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Conscious Sedation?

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I've not had conscious sedation myself but it is used regularly for procedures like endoscopy. Essentially you will be drowsy but the staff will be able to talk to you and make sure that you are ok. After the procedure the drugs cause an amnesia so you don't remember the procedure even though you were able to talk during it. Sounds like a good option as you won't usually remember having the test and usually have a good sleep afterwards to get the med out of your system.


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I would imagine that it makes sense for it to be safer than general anasthesia, although I believe it can be supervised by nurses rather than anasthesiologists, which might possibly mean trouble..I would advise them to have you on saline and oxygen during the procedure as well as really watching your HR and BP. Some people here have had unremarkable procedures with conscious sedation, and that's great! But I think you would want the docs and nurses still to be on alert in case your BP crashes, because then they have to wake you up, and demerol isn't always enough for a colonoscopy. :P:rolleyes::(

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I had a colonoscopy on Monday. I anticipated it much worse than it was.

I did have it in the OR. I am fortunate that my friend does my anesthesia.

He said with my low BP he needs to give me a drug that RN's aren't allowed

to give.

I was asleep but not under general anesthesia and don't remember a thing.

I had 1 mg of Versed and then he uses a drug called Propofol.

You wake right up after, no drowsiness. I left the hospital within the hour.

Oh, I had a new prep too called Moviprep. You only have to drink 2 liters.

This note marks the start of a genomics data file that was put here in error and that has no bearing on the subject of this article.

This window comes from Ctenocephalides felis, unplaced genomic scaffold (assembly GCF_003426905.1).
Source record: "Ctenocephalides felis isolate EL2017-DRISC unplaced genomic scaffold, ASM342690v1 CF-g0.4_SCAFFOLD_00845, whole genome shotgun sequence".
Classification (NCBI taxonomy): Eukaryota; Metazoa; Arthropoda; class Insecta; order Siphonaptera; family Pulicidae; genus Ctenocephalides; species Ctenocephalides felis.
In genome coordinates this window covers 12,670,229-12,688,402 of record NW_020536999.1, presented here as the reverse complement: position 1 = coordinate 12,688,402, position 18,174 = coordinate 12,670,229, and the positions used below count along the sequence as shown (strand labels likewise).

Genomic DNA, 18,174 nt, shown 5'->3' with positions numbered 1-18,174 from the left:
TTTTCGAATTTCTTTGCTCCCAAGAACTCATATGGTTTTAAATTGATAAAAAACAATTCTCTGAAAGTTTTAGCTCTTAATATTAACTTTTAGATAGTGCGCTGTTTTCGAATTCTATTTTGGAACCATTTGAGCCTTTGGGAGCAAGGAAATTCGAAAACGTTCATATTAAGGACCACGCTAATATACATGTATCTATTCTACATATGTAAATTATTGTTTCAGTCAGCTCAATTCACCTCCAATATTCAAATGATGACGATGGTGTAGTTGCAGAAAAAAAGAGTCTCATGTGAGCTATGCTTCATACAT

It is loaded with Vitamin C so has that taste. Not that it is wonderful but

was able to get it down.

Here is a little info about propofol if you want to ask your doctor-

Propofol?s popularity is due to several characteristics that render it superior to other sedatives in terms of side effects and duration ? these include:

* Rapid onset and short duration of action

* Shorter waking and recovery times

* Reduced need for opioids, resulting in less nausea and vomiting

Wish you all the best.


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I just wanted to say that the reason propofol has to be given by an anaesthetist not a nurse if because it is a general anaesthetic drug. What Dawn describes sounds like being given a "light anaesthetic". Anaesthetists carefully control the amount of druge they give to control how deeply asleep you are, I think Dawn probably had a smaller dose that would cause full anaesthesia but still enough to make her sleep.

Having that type of sedation/anaesthesia needs very careful monitoring as it would be easy to induce a state of deep anaesthesia, especially as some of us seem to be very sensitive to medications.

If you are worried the best thing to do would be to phone up the hospital and ask to speak to the person who will be in charge of your sedation and explain your POTS and blood pressure issues.


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